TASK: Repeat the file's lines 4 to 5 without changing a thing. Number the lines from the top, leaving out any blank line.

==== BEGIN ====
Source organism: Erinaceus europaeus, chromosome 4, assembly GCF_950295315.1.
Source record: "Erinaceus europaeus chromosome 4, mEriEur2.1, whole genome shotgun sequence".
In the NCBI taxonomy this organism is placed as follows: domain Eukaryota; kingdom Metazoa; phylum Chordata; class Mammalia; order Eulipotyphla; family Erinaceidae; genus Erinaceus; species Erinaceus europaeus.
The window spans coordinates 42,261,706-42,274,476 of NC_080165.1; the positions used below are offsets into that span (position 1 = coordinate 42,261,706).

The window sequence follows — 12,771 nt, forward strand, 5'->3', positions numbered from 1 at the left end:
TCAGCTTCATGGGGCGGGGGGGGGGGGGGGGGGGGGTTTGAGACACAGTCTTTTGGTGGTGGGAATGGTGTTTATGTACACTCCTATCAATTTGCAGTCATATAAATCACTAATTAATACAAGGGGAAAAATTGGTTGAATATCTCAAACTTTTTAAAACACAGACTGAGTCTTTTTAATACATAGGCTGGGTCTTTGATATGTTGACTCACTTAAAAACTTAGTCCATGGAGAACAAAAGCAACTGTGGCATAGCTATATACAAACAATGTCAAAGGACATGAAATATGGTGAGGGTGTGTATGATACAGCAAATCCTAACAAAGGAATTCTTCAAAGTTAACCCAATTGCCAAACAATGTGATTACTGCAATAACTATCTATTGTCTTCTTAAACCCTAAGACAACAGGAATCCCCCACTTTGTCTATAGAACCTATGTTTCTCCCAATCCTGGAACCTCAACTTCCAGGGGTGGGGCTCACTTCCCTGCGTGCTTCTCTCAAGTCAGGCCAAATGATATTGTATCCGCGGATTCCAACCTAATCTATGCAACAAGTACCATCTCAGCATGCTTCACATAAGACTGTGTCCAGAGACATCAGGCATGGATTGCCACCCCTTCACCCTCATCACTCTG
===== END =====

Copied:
The window spans coordinates 42,261,706-42,274,476 of NC_080165.1; the positions used below are offsets into that span (position 1 = coordinate 42,261,706).

The window sequence follows — 12,771 nt, forward strand, 5'->3', positions numbered from 1 at the left end: